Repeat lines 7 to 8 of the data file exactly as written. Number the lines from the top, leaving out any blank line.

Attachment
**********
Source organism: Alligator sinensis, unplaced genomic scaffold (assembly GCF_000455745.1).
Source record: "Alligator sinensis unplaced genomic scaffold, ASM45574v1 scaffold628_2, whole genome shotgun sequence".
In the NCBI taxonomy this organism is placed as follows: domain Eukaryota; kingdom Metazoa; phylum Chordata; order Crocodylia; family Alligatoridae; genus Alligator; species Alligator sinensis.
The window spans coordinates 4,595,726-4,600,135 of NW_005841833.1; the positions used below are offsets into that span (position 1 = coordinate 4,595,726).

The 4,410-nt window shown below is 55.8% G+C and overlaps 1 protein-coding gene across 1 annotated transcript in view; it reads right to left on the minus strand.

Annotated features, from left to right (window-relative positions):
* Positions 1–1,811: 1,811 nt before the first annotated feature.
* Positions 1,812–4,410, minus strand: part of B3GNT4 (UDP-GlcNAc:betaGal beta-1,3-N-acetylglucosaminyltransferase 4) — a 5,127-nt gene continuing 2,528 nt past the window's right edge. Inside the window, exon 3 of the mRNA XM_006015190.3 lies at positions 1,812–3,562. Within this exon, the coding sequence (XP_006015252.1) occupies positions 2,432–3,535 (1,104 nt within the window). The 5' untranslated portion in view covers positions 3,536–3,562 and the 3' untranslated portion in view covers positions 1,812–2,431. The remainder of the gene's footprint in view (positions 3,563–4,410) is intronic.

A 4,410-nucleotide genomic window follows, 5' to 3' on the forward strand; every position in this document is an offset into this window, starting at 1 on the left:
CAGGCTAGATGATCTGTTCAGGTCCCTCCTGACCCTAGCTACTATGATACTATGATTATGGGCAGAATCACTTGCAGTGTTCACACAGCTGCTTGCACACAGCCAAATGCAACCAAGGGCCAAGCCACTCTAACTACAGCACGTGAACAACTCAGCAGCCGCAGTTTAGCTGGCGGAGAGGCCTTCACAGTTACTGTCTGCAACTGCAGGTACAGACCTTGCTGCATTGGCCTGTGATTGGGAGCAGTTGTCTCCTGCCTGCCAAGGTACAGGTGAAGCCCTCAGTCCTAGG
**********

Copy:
* Positions 1–1,811: 1,811 nt before the first annotated feature.
* Positions 1,812–4,410, minus strand: part of B3GNT4 (UDP-GlcNAc:betaGal beta-1,3-N-acetylglucosaminyltransferase 4) — a 5,127-nt gene continuing 2,528 nt past the window's right edge. Inside the window, exon 3 of the mRNA XM_006015190.3 lies at positions 1,812–3,562. Within this exon, the coding sequence (XP_006015252.1) occupies positions 2,432–3,535 (1,104 nt within the window). The 5' untranslated portion in view covers positions 3,536–3,562 and the 3' untranslated portion in view covers positions 1,812–2,431. The remainder of the gene's footprint in view (positions 3,563–4,410) is intronic.